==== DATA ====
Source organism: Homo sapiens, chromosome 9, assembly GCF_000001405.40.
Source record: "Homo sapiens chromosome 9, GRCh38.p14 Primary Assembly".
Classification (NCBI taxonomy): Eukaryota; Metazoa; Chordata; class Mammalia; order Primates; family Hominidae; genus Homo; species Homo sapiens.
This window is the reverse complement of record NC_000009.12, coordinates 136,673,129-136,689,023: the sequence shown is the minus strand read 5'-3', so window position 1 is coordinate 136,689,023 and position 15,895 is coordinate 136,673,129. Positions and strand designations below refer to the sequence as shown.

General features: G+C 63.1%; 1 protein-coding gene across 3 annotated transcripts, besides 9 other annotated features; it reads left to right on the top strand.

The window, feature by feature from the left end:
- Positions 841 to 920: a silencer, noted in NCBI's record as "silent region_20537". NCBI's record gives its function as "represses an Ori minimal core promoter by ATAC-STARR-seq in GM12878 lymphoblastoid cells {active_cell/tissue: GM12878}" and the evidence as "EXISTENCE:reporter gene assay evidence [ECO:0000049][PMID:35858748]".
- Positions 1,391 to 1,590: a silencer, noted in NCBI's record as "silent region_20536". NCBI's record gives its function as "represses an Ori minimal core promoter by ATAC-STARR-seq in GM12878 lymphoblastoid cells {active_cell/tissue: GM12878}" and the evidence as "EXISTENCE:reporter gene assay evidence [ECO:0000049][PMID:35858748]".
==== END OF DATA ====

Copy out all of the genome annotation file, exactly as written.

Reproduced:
Source organism: Homo sapiens, chromosome 9, assembly GCF_000001405.40.
Source record: "Homo sapiens chromosome 9, GRCh38.p14 Primary Assembly".
Classification (NCBI taxonomy): Eukaryota; Metazoa; Chordata; class Mammalia; order Primates; family Hominidae; genus Homo; species Homo sapiens.
This window is the reverse complement of record NC_000009.12, coordinates 136,673,129-136,689,023: the sequence shown is the minus strand read 5'-3', so window position 1 is coordinate 136,689,023 and position 15,895 is coordinate 136,673,129. Positions and strand designations below refer to the sequence as shown.

General features: G+C 63.1%; 1 protein-coding gene across 3 annotated transcripts, besides 9 other annotated features; it reads left to right on the top strand.

The window, feature by feature from the left end:
- Positions 841 to 920: a silencer, noted in NCBI's record as "silent region_20537". NCBI's record gives its function as "represses an Ori minimal core promoter by ATAC-STARR-seq in GM12878 lymphoblastoid cells {active_cell/tissue: GM12878}" and the evidence as "EXISTENCE:reporter gene assay evidence [ECO:0000049][PMID:35858748]".
- Positions 1,391 to 1,590: a silencer, noted in NCBI's record as "silent region_20536". NCBI's record gives its function as "represses an Ori minimal core promoter by ATAC-STARR-seq in GM12878 lymphoblastoid cells {active_cell/tissue: GM12878}" and the evidence as "EXISTENCE:reporter gene assay evidence [ECO:0000049][PMID:35858748]".